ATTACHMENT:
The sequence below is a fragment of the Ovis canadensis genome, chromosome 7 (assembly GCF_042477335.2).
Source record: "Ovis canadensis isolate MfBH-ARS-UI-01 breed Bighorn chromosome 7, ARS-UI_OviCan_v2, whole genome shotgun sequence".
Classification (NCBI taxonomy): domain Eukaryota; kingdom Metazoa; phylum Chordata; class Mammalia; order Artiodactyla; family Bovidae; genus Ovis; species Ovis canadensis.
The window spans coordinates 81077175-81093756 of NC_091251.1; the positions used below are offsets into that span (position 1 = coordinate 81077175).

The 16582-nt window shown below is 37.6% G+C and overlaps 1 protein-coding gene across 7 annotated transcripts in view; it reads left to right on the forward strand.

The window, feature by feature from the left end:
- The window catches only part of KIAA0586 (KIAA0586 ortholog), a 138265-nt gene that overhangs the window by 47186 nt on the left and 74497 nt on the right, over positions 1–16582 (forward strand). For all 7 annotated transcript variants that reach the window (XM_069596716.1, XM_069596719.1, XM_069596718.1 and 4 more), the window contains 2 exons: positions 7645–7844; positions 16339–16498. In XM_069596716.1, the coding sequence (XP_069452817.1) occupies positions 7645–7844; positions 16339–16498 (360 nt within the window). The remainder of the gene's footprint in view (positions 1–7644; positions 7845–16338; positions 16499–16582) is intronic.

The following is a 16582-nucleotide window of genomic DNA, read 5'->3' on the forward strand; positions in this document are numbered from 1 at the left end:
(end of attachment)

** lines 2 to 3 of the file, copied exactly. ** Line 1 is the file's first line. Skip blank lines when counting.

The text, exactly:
Source record: "Ovis canadensis isolate MfBH-ARS-UI-01 breed Bighorn chromosome 7, ARS-UI_OviCan_v2, whole genome shotgun sequence".
Classification (NCBI taxonomy): domain Eukaryota; kingdom Metazoa; phylum Chordata; class Mammalia; order Artiodactyla; family Bovidae; genus Ovis; species Ovis canadensis.